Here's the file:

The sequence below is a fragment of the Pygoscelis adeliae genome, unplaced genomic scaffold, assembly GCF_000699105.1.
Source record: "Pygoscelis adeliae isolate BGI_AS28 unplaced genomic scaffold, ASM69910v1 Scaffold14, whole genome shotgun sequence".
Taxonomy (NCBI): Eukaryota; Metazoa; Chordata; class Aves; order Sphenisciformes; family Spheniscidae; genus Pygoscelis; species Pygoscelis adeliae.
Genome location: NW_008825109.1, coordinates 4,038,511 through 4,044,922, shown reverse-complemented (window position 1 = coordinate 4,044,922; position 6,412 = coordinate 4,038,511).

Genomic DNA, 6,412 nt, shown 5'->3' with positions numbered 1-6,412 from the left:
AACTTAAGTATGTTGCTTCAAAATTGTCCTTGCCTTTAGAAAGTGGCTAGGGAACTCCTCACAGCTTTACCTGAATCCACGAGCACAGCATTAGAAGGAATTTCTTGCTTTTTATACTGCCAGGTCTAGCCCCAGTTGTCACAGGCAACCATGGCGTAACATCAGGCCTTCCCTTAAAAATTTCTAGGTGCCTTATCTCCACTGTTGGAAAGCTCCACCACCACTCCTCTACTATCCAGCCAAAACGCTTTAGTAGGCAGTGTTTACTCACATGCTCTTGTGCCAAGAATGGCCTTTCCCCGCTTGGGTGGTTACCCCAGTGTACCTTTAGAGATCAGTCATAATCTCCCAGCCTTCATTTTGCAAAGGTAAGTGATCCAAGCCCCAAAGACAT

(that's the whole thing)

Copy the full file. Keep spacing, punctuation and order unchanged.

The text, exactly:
The sequence below is a fragment of the Pygoscelis adeliae genome, unplaced genomic scaffold, assembly GCF_000699105.1.
Source record: "Pygoscelis adeliae isolate BGI_AS28 unplaced genomic scaffold, ASM69910v1 Scaffold14, whole genome shotgun sequence".
Taxonomy (NCBI): Eukaryota; Metazoa; Chordata; class Aves; order Sphenisciformes; family Spheniscidae; genus Pygoscelis; species Pygoscelis adeliae.
Genome location: NW_008825109.1, coordinates 4,038,511 through 4,044,922, shown reverse-complemented (window position 1 = coordinate 4,044,922; position 6,412 = coordinate 4,038,511).

Genomic DNA, 6,412 nt, shown 5'->3' with positions numbered 1-6,412 from the left:
AACTTAAGTATGTTGCTTCAAAATTGTCCTTGCCTTTAGAAAGTGGCTAGGGAACTCCTCACAGCTTTACCTGAATCCACGAGCACAGCATTAGAAGGAATTTCTTGCTTTTTATACTGCCAGGTCTAGCCCCAGTTGTCACAGGCAACCATGGCGTAACATCAGGCCTTCCCTTAAAAATTTCTAGGTGCCTTATCTCCACTGTTGGAAAGCTCCACCACCACTCCTCTACTATCCAGCCAAAACGCTTTAGTAGGCAGTGTTTACTCACATGCTCTTGTGCCAAGAATGGCCTTTCCCCGCTTGGGTGGTTACCCCAGTGTACCTTTAGAGATCAGTCATAATCTCCCAGCCTTCATTTTGCAAAGGTAAGTGATCCAAGCCCCAAAGACAT